Zimbabwe Independent editor, Dumisani Muleya wrote an ‘Editorial Memo’ under the title, ‘Goodbye: Time for change’ which was published by his newspaper on Friday, October 4.
The memo is no longer on the Independent’s website with reports suggesting that Trevor Ncube, the owner of the paper had directed that the article be removed. Zim Live had already saved the memo. The memo reveals, among other things, that Muleya was about to be given a less influential role.
We republish the memo in full below as it was republished by Zim Live:
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IT is now time for change. Change at the helm of the Zimbabwe Independent — the leading investigative newspaper in the market — and, indeed, by extrapolation change in my life.
Change is the only constant in life. After more than 20 years in journalism — eight of them as editor — it is time to say goodbye to multitudes of audiences, our real masters, from the editorial helm of the Independent and Alpha Media Holdings (AMH), also publishers of NewsDay and The Standard, where I’m currently chief content officer; editor-in-chief.
It has really been a breath-taking run, but it’s time to move on. Hold on, not so fast. I’m still in charge for about a month.
AMH publisher Trevor Ncube says he wants to change things around, a good move, but, of course, it depends on the form, content and character of that change. He says I should assume a new role as editor-at-large in charge of group investigations.
I was previously appointed to a similar position in 2010, albeit in different circumstances. But events moved fast and I found myself serving in other top capacities.
Shortly before that, I had been appointed editor of The Standard, but didn’t take the offer to continue investigating and writing — my real passion. I only became editor of the Independent in 2012 after some urging, having given way to a colleague to take charge two years earlier.
The Independent has had five substantive editors in its illustrious 22-year history. I was fortunate to preside over its 20th anniversary three years ago, a milestone given the paper’s feats and difficulties it had to overcome in a repressive political and volatile economic environment.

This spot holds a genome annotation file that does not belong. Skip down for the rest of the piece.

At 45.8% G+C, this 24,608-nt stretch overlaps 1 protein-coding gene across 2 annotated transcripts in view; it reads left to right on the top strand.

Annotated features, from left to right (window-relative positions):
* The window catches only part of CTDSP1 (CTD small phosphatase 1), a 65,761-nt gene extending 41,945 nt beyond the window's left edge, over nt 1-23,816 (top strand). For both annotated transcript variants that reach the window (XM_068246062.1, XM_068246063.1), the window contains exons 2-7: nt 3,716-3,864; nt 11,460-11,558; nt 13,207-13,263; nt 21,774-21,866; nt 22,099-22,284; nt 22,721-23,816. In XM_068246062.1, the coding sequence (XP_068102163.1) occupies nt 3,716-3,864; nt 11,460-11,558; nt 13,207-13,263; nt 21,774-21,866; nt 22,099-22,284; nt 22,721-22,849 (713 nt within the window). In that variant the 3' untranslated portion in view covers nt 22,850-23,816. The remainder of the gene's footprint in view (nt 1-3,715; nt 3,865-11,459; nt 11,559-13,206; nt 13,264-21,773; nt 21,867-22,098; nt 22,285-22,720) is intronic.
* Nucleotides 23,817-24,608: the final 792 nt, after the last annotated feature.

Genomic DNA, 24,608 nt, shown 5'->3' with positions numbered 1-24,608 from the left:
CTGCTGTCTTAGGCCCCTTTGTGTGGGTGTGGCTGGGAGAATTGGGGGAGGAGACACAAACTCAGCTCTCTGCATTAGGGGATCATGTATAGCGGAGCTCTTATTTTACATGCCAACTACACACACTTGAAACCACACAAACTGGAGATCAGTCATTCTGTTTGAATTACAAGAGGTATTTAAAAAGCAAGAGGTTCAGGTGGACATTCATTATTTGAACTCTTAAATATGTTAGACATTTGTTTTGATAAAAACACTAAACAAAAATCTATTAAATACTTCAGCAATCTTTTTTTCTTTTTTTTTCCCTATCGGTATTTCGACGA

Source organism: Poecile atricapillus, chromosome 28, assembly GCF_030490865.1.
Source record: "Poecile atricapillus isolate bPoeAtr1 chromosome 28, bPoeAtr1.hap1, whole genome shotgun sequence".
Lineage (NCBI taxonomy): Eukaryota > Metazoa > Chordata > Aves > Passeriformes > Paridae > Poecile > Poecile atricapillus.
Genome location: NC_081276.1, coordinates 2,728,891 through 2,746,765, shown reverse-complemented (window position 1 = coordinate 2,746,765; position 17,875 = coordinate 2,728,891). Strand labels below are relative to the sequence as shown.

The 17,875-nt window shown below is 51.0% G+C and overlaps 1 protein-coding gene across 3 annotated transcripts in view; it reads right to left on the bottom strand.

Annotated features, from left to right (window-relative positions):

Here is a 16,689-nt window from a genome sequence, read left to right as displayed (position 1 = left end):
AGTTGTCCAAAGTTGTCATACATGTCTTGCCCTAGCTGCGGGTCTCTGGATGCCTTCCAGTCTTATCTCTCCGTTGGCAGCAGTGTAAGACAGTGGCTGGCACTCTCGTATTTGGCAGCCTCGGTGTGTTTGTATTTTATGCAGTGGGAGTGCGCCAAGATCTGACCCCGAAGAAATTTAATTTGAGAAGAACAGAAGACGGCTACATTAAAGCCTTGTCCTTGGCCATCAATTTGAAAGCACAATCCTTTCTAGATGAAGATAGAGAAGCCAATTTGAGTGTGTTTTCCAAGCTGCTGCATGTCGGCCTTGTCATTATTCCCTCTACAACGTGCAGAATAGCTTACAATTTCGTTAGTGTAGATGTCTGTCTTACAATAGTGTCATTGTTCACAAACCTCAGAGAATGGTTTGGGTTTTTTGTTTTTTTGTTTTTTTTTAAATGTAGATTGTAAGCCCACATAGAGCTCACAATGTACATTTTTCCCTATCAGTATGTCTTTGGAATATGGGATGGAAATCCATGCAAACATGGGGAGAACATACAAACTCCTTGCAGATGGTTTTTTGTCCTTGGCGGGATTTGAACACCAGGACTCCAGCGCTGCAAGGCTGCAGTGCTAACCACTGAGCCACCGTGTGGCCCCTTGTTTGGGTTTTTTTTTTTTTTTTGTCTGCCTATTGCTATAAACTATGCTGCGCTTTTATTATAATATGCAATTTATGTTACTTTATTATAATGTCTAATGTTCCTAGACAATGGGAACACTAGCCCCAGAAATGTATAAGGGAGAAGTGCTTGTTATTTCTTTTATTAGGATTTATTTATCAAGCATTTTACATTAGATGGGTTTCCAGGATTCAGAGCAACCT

Having arrived at the Independent a year after it started and rising through the ranks to the top, it has been a dramatic journey. We worked with some of the best journalists around.
I have also written for some good papers like Business Day, Mail & Guardian and Sunday Times in South Africa, including overseas media platforms. I relished every bit of it.
For me, it was about passion, ground-breaking and paradigm shifting reporting with huge public and societal impact, less about reward. This applies to many journalists, hence their spartan lifestyles or existence. Only the corrupt ones are thriving.
The main objective of journalism should be serving the public interest. It should never be prostituted for self-serving ends, be they political or commercial interests; or indeed the whims of publishers, editors’ caprices and readers’ worst instincts.
From running around ferreting for stories — some of them big and award-winning — to covering politics, business and political economy issues, and investigations, it has been a challenging enterprise; a terrific rollercoaster.
We also focussed on abuse of office and public resources, and corruption in a bid to hold the powerful to account — secrecy is the fulcrum of unaccountable power and venality.
In the process, there were great moments, getting recognition, serving the public good and building an innovative media institution. There were also pitfalls navigating the explosive political minefield and sailing across technological upheavals from the typewriters/telex/fax, to computer/internet and now smartphone/social media eras.
Although a lot has changed, there is still lack of pluralism, diversity and innovation in local media, especially in broadcasting, hence the need for comprehensive reforms.
We also endured pain; subjected to pressure and many arrests for doing our job.The Independent, which rescued independent and investigative reporting in Zimbabwe, carved out a niche for quality, progressive and insightful journalism — a marketplace for ideas.
I hope it will remain rooted in the same values and editorial policy in this quicksand political environment and rapid changes unfolding due to far-reaching disruptions by the digital revolution, with irrevocably evolving business models.
Credibility is the paper’s trademark and currency. But in the end, editors — and even publishers — come and go; only audiences, the real journalism torch-bearers, remain.
Sesiyayivala (curtain down). Goodbye.”
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